Mid-Holocene Dates for Organic-Rich Sediment, Palustrine Shell, and Charcoal from Southern Iraq
Carrie Hritz1 Ï Jennifer Pournelle2 Ï Jennifer Smith3 Ï Badir Albadran4 Ï Adil Al-Handal5 Ï Bushra Majeed Issa6
In this article, we present the results of AMS radiocarbon dating of eleven samples collected from four locations in southern Iraq. As a result of the hiatus in fieldwork in that region since the 1980s, and the antiquity of the majority of archaeological excavations conducted there, the record of radiocarbon dates for southern Mesopotamia is patchy for all periods. This is especially true for the mid-Holocene, when the world’s oldest and longest-sustained urban system first emerged there. The dates here reported not only make a significant contribution to available dates for this important region and period; they fill specific gaps in crucial geographic coverage, and shed light on the extent of marshland boundaries and the antiquity of settlement at key urban centers.
1, Dept. of Anthropology, The Pennsylvania State University, 314 Carpenter Building University Park, PA, USA. 16823 firstname.lastname@example.org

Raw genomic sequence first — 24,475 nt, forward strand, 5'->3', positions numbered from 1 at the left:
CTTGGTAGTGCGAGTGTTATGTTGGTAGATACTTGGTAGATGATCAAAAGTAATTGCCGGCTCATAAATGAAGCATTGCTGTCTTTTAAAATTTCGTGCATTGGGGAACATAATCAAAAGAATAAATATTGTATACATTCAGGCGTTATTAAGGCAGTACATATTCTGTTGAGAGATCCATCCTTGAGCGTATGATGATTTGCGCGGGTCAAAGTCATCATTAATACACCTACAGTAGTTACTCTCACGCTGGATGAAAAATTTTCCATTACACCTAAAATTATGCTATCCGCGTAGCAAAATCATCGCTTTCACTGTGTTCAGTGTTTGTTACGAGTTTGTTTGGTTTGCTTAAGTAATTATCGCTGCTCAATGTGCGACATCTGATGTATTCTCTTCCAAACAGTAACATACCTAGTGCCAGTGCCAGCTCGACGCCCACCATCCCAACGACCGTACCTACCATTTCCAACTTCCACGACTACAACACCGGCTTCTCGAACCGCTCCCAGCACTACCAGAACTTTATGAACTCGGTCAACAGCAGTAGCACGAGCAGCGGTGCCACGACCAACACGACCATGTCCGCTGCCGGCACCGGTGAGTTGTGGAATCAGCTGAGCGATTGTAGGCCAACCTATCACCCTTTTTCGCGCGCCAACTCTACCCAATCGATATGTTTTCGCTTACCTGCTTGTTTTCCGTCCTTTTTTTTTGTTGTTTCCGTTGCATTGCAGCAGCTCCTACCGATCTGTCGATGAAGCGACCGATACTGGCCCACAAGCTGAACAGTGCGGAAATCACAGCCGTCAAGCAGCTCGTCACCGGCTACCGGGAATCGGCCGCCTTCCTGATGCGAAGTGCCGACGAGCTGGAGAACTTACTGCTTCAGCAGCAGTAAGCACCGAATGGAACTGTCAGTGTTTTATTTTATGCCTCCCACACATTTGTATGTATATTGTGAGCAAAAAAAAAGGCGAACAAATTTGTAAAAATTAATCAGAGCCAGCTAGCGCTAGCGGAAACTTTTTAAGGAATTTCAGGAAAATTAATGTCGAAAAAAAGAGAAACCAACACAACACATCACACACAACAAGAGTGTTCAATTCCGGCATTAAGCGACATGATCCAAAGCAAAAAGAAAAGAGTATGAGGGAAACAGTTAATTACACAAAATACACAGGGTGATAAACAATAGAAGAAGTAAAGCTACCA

2 Environment and Sustainability Program, University of South Carolina,901 Sumter St., Byrnes 430A, Columbia, SC, 29169, USA. Corresponding author. Email: email@example.com.
3 Department of Earth and Planetary Sciences, Washington University in St. Louis, Campus Box 1169, 1 Brookings Dr., St. Louis, MO,63130 USA. firstname.lastname@example.org.
4 Department of Geology, College of Science, University of Basrah–Qarmat Ali, Basra, Iraq.
5 Marine Sciences Centre, College of Science, University of Basrah– Qarmat Ali, Basra, Iraq.
6 Department of Geology, College of Science, University of Basrah–Qarmat Ali, Basra, Iraq.